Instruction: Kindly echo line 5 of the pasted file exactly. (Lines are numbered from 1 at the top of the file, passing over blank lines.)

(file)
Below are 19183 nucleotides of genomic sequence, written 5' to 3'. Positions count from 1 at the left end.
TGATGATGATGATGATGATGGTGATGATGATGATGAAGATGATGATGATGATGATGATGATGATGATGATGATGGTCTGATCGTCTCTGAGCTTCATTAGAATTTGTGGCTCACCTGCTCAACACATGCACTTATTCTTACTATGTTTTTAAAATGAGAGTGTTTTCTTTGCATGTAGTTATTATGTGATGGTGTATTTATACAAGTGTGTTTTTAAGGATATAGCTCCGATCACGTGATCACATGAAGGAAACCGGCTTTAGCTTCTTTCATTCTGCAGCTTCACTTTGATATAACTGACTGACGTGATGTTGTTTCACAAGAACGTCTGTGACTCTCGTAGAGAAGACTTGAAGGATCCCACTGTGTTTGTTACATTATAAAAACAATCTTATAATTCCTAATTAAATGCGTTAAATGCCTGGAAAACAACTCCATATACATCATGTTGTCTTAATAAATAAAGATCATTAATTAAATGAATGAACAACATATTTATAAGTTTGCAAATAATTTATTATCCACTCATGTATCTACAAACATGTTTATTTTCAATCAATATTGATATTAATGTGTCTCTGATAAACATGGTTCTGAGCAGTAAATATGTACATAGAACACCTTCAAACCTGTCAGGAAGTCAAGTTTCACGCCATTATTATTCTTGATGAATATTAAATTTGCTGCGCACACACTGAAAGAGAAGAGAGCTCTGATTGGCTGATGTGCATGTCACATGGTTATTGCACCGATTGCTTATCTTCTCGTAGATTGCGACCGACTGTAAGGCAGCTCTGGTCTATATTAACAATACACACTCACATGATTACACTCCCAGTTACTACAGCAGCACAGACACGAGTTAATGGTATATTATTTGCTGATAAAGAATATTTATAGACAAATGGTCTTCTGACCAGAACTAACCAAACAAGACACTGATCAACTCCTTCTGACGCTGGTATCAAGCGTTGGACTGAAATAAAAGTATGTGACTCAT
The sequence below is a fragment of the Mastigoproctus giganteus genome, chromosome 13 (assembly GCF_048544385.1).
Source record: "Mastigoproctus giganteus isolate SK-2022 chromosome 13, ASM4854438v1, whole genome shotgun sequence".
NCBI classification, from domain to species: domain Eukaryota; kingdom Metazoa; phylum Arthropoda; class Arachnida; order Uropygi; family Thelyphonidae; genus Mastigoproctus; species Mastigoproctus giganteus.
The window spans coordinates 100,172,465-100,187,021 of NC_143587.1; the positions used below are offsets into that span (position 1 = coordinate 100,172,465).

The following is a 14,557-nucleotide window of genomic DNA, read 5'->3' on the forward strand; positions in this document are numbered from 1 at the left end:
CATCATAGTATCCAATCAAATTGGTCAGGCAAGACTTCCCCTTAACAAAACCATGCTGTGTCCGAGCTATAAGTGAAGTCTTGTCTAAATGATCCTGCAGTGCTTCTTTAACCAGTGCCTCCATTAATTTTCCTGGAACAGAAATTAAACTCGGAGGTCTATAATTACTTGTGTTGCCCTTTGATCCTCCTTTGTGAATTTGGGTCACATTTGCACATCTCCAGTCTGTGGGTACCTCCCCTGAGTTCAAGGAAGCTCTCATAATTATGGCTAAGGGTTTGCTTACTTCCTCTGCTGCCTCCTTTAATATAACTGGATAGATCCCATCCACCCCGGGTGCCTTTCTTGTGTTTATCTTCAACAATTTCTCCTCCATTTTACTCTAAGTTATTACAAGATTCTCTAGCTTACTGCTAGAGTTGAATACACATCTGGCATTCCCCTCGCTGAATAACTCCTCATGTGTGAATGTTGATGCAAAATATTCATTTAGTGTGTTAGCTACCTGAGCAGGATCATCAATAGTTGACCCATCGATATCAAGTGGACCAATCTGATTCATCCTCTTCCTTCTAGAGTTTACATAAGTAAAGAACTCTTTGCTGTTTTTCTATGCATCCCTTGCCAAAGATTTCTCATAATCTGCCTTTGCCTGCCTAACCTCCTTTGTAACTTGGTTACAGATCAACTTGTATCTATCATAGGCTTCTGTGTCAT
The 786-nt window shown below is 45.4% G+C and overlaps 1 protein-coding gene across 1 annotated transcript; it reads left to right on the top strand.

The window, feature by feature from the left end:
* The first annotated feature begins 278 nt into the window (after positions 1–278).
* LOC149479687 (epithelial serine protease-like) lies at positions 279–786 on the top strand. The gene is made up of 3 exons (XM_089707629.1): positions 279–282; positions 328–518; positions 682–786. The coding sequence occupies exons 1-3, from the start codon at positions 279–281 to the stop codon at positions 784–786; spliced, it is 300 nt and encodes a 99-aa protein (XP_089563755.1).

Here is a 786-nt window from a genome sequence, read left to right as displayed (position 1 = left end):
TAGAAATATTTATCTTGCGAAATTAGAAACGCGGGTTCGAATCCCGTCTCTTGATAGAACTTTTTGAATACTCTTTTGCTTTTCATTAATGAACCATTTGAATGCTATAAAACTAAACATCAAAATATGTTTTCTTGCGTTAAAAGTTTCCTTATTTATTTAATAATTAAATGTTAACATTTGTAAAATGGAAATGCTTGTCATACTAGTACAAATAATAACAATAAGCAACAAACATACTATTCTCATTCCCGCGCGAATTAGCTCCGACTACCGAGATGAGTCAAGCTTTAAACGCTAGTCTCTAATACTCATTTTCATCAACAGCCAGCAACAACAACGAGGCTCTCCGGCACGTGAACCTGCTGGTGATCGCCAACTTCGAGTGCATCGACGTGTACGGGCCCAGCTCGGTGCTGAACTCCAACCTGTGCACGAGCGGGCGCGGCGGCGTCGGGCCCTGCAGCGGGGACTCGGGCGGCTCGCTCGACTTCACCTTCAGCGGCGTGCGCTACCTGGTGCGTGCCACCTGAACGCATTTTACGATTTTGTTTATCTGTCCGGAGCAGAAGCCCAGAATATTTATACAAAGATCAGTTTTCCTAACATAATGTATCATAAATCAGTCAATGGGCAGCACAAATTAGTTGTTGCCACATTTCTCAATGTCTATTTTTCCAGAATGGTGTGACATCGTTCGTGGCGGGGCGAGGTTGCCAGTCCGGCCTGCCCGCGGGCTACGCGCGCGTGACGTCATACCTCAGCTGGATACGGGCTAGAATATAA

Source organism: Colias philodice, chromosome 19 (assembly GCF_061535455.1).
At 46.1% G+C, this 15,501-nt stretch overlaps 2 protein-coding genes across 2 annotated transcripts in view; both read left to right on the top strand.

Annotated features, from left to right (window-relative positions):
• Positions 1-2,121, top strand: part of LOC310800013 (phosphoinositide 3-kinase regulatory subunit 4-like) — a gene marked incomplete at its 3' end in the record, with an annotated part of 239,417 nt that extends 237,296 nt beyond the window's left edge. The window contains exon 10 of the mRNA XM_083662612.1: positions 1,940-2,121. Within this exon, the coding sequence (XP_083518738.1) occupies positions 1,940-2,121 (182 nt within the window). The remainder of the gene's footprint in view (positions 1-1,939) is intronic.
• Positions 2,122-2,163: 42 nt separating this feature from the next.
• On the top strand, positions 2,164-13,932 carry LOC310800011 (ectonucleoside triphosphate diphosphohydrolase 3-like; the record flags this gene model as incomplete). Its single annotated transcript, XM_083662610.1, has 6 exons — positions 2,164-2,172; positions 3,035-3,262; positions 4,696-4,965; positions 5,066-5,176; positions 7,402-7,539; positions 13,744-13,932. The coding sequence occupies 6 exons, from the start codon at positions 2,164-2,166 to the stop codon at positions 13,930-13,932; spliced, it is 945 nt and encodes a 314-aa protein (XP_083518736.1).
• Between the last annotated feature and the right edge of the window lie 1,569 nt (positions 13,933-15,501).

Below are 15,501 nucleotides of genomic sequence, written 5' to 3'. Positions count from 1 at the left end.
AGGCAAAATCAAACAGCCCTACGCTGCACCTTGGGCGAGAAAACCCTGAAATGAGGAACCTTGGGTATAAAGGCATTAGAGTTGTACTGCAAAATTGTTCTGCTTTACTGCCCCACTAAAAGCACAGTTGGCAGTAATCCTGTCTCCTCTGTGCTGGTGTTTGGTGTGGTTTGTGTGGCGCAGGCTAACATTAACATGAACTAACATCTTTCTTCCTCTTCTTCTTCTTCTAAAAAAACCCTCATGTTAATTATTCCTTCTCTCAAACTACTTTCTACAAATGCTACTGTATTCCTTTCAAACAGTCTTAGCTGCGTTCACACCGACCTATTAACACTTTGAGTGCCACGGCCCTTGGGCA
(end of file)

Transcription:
NCBI classification, from domain to species: domain Eukaryota; kingdom Metazoa; phylum Arthropoda; class Arachnida; order Uropygi; family Thelyphonidae; genus Mastigoproctus; species Mastigoproctus giganteus.